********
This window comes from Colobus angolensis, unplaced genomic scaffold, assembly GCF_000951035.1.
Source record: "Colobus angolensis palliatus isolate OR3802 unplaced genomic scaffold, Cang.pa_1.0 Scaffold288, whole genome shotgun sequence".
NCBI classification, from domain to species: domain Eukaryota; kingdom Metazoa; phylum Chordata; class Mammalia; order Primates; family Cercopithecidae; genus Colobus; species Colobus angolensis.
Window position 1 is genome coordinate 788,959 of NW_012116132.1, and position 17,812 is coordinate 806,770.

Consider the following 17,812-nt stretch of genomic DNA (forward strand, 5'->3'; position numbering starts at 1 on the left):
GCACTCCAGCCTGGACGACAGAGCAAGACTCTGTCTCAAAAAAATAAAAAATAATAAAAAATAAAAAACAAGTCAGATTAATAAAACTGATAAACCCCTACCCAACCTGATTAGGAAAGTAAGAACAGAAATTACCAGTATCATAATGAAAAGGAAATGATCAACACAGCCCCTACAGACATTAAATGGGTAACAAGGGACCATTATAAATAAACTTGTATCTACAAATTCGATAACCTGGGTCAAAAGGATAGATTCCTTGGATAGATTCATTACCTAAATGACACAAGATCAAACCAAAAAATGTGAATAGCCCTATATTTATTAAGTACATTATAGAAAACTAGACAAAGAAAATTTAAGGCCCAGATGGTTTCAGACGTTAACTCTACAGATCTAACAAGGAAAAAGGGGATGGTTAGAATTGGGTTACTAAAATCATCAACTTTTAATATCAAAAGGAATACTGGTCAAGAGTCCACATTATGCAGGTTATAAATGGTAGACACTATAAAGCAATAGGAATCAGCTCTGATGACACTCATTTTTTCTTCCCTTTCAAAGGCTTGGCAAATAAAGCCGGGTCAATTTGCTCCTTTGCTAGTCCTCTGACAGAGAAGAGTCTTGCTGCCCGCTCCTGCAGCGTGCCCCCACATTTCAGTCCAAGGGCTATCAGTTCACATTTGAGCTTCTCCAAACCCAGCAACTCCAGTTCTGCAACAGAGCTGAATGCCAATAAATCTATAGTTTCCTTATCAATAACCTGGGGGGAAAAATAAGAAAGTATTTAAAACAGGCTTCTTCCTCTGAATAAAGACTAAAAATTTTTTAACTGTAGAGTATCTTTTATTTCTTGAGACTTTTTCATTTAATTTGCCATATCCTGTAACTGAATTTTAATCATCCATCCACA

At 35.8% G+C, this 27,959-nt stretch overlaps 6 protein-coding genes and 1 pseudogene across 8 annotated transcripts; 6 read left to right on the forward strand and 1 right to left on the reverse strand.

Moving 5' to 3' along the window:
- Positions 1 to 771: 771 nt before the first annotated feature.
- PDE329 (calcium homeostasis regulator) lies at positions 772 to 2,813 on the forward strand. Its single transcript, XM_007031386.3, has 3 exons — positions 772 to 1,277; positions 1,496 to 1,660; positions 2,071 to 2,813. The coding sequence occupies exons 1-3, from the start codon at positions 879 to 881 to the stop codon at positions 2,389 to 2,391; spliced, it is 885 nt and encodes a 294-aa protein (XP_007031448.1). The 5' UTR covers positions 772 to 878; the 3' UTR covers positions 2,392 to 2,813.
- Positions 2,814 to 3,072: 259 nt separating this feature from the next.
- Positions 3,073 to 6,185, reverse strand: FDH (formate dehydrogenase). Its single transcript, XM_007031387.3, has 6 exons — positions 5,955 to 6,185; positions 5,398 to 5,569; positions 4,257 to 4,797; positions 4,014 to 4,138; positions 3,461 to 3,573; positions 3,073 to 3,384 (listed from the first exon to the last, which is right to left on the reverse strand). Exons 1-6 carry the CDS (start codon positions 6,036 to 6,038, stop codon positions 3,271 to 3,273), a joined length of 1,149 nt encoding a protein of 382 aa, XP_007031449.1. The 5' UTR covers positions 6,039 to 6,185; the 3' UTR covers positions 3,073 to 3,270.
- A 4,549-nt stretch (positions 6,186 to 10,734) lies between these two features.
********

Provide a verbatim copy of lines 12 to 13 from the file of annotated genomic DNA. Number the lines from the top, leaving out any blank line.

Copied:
- Positions 3,073 to 6,185, reverse strand: FDH (formate dehydrogenase). Its single transcript, XM_007031387.3, has 6 exons — positions 5,955 to 6,185; positions 5,398 to 5,569; positions 4,257 to 4,797; positions 4,014 to 4,138; positions 3,461 to 3,573; positions 3,073 to 3,384 (listed from the first exon to the last, which is right to left on the reverse strand). Exons 1-6 carry the CDS (start codon positions 6,036 to 6,038, stop codon positions 3,271 to 3,273), a joined length of 1,149 nt encoding a protein of 382 aa, XP_007031449.1. The 5' UTR covers positions 6,039 to 6,185; the 3' UTR covers positions 3,073 to 3,270.
- A 4,549-nt stretch (positions 6,186 to 10,734) lies between these two features.